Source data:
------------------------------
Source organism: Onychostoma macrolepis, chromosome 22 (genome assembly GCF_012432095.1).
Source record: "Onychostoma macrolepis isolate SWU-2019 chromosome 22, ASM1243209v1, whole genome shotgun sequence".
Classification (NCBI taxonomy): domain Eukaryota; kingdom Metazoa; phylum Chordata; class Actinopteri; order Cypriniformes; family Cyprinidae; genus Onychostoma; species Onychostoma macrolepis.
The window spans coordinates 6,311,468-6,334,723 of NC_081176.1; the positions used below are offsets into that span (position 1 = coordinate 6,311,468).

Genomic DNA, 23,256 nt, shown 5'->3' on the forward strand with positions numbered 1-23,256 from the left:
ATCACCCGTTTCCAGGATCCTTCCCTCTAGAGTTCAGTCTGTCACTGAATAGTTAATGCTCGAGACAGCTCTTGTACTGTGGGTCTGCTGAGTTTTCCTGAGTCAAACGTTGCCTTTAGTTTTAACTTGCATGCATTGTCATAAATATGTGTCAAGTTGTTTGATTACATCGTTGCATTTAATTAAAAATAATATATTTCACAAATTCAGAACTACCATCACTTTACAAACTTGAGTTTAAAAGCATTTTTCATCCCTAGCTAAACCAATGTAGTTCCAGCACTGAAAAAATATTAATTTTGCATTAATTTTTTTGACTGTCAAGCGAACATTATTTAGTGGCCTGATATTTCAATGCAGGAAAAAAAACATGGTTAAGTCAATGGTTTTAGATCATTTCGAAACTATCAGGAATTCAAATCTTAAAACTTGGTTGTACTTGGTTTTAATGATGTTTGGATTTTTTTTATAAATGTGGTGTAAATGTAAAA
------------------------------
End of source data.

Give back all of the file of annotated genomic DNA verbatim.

Source organism: Onychostoma macrolepis, chromosome 22 (genome assembly GCF_012432095.1).
Source record: "Onychostoma macrolepis isolate SWU-2019 chromosome 22, ASM1243209v1, whole genome shotgun sequence".
Classification (NCBI taxonomy): domain Eukaryota; kingdom Metazoa; phylum Chordata; class Actinopteri; order Cypriniformes; family Cyprinidae; genus Onychostoma; species Onychostoma macrolepis.
The window spans coordinates 6,311,468-6,334,723 of NC_081176.1; the positions used below are offsets into that span (position 1 = coordinate 6,311,468).

Genomic DNA, 23,256 nt, shown 5'->3' on the forward strand with positions numbered 1-23,256 from the left:
ATCACCCGTTTCCAGGATCCTTCCCTCTAGAGTTCAGTCTGTCACTGAATAGTTAATGCTCGAGACAGCTCTTGTACTGTGGGTCTGCTGAGTTTTCCTGAGTCAAACGTTGCCTTTAGTTTTAACTTGCATGCATTGTCATAAATATGTGTCAAGTTGTTTGATTACATCGTTGCATTTAATTAAAAATAATATATTTCACAAATTCAGAACTACCATCACTTTACAAACTTGAGTTTAAAAGCATTTTTCATCCCTAGCTAAACCAATGTAGTTCCAGCACTGAAAAAATATTAATTTTGCATTAATTTTTTTGACTGTCAAGCGAACATTATTTAGTGGCCTGATATTTCAATGCAGGAAAAAAAACATGGTTAAGTCAATGGTTTTAGATCATTTCGAAACTATCAGGAATTCAAATCTTAAAACTTGGTTGTACTTGGTTTTAATGATGTTTGGATTTTTTTTATAAATGTGGTGTAAATGTAAAA